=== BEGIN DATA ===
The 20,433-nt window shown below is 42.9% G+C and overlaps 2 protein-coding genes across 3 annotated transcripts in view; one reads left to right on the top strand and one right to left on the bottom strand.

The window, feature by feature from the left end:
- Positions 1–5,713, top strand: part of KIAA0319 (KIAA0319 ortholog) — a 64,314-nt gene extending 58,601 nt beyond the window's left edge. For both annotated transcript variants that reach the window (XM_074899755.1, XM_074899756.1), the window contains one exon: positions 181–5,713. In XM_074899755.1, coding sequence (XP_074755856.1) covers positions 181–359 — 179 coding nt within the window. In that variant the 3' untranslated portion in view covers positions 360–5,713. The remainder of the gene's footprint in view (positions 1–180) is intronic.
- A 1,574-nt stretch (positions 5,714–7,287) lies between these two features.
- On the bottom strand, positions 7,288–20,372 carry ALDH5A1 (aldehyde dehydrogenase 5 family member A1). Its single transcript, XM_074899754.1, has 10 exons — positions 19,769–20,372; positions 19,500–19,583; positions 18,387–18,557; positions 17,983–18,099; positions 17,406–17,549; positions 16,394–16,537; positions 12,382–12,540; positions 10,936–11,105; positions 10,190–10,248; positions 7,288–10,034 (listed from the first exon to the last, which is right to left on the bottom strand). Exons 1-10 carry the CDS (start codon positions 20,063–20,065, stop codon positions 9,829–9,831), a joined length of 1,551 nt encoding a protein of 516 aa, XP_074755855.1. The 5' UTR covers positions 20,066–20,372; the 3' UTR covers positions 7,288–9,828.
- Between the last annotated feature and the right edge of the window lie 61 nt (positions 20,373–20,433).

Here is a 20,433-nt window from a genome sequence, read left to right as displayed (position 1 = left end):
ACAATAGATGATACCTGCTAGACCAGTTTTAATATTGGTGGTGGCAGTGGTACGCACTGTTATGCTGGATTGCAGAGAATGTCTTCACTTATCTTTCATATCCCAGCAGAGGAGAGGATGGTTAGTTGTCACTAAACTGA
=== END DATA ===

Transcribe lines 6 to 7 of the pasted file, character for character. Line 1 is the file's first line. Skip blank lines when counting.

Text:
- Between the last annotated feature and the right edge of the window lie 61 nt (positions 20,373–20,433).

Here is a 20,433-nt window from a genome sequence, read left to right as displayed (position 1 = left end):